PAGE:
I think, really, the foundation for the suicidal behavior that I experienced when I was 26 into 27 was laid very early, in my good fortune. I was, and I am, very lucky, very fortunate. I mean, not my happenstance of birth. I mean my genes. I mean the wet stuff between my ears. The things that you do growing up.I think I had great parents who, as far as apples and trees go, the right values were given to me and fostered within me. Again, this good fortune and good luck I had, with the exception of a struggle with being unhappy about my physical appearance as far as how much I weighed, I didn’t really have any significant problems growing up. I had no major traumas, I had no abuse. From the experiences that I’ve had, I had a relative cake walk. I’m blessed. Very fortunate.
Even more nail on the head, I think at the base of my suicidal behavior was a lack of experience with adversity and failure. If I decided I wanted to do something, and then set about doing it, I did it. My parents told me what to do and I did it. They thought that I was good, they saw me as good, so I saw myself as good. I went to school. My teachers told me what to do and I did what they told me. I did it well, and they told me that I did it well, and I felt good.
Then I graduated from school, and it’s like, “Okay, what do we do now? Oh, I should get a job. Okay, I’ll get a job.” I wasn’t sure which job to get, and I thought, “Okay, maybe I’ll just do what my brother’s thinking of doing,” so I did that. I kind of took his passion and followed that, and I found somebody else to tell me what to do, and they were clear. They said, “Do this,” and I did it. I did it well, and they told me that, and everything was good.
At 26, I was in the top five, ten percent of three hundred and fifty consultants. I worked in Manhattan, a couple blocks from Wall Street. I was the youngest person out of three hundred and fifty who got a title.
I was assigned to a project in Canada where I did not know the subject matter. I worked in finance, but that’s like saying you work in medicine or law, right? It’s ginormous. I ended up on a project that was being run by a competitor, by a competing consulting firm. I think there was a board member from the bank who had gotten one person from my company on the team. That was me. I was the only person under 30 on a seventy-person team. The field was commercial lending. I knew what a loan was, but I knew nothing about what banks did, the systems to do that.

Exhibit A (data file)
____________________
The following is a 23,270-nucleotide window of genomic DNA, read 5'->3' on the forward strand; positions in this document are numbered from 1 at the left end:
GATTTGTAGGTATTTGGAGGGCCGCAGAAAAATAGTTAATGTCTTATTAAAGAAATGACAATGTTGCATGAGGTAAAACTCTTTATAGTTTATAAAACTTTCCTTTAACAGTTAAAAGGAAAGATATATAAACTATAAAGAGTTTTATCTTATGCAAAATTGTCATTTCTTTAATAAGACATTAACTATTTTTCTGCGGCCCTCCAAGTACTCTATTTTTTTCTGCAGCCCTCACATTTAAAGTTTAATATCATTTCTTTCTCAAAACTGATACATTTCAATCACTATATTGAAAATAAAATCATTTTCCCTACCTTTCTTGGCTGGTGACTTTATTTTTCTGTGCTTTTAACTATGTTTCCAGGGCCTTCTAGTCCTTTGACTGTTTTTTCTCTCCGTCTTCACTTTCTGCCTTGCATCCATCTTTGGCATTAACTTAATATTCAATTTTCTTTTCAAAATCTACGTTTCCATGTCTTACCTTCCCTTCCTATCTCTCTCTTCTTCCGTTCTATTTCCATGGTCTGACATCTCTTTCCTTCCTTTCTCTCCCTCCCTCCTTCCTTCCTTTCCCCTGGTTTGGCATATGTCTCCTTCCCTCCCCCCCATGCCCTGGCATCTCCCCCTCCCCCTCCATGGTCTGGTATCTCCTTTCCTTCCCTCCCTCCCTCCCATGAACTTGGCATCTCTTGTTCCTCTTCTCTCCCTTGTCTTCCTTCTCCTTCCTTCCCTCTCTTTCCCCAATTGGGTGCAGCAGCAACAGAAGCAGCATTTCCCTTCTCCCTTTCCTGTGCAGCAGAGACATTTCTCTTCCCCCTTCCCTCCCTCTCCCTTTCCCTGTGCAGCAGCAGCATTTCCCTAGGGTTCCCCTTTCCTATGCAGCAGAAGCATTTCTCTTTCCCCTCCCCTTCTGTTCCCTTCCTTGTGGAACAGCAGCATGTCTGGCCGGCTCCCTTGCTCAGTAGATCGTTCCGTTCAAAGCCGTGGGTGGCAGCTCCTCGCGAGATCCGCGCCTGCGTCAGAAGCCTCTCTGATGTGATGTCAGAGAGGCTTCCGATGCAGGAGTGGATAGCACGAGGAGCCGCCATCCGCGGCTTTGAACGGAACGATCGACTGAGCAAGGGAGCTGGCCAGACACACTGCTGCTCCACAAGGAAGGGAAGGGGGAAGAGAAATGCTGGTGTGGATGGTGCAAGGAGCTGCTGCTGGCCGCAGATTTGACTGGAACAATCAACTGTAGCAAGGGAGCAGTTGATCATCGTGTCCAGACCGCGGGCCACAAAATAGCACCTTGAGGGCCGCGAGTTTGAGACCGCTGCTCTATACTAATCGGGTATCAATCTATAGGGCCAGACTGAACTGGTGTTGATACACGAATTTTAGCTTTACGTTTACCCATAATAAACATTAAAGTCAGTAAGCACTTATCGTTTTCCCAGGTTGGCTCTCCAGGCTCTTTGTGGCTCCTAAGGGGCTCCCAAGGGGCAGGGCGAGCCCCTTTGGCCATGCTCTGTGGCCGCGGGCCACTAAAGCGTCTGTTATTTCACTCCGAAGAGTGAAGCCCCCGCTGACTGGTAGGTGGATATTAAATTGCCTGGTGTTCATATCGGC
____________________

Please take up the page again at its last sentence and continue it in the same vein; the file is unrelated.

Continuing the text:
I’m in the first breakout sub-team meeting on this project. There are seventy people on the project. You’ve got seven teams of ten people each. I’m the new guy, so you’ve gotta go around. We all say our hellos. It gets back to the head guy. He’s the client now. There’s the consultant over here, and there’s the client—he’s right here, I can still see him—and he asked me a question that I didn’t even understand the words in, because he used lingo from commercial lending.
He asked the question, [something like], “Do you have experience in, and can you help us out with blah blah blah blah?” Maybe he said—and the way I’ve written it is—commercial lending risk scoring systems. He probably said something like that.
I did not know what that was, and I knew that the answer was, “No, I don’t have that experience,” but in the moment, I don’t know, I got small. His expectation was for me to say yes. I couldn’t lie, ‘cause I couldn’t fake it. He is not much further from me than you are, and when he was done asking the question, I said, “Excuse me?” as if I didn’t hear him. I know the blood must have just fallen out of my face.
He didn’t stutter, and he’s three feet away from me. He slightly rephrases the question as I summon the courage to give the answer I know to give, which is, “No, Doug, my experience is actually in this. What I’m really an expert in is people processing technology…” Some business bullshit. I readied myself to say that answer, and I said it and then, I’ll never forget, the competing company team lead, the consultant, he rescued me then. He was like, “Wow, that was really awkward for this kid, right?”
That was the beginning. That was it. That’s what started it.
The theme that I’m pulling out here is, I think, for my whole life up to that point, I was a human doing, not a human being. How I felt about myself is how the people that I associated with, was in contact with, thought about me. It was my job to keep how people thought about me good, to make them think well about me, think good thoughts about me.
This was an instance where it was evident to me that that was not the case. I don’t know. I’ve never spoken with anybody from that group, and I eventually wriggled myself out of that situation, but that is where it started.
I was in the process of applying to top ten business schools: Harvard, Stanford, UCLA, Northwestern, and Penn. I didn’t know why I was doing it. I’m like, “Is this really what you’re gonna do with your life? Maybe I should’ve thought about this more growing up, but this is the path that I’m on, and it seems like the next thing to do is to go back to school.” But this instance sent me reeling.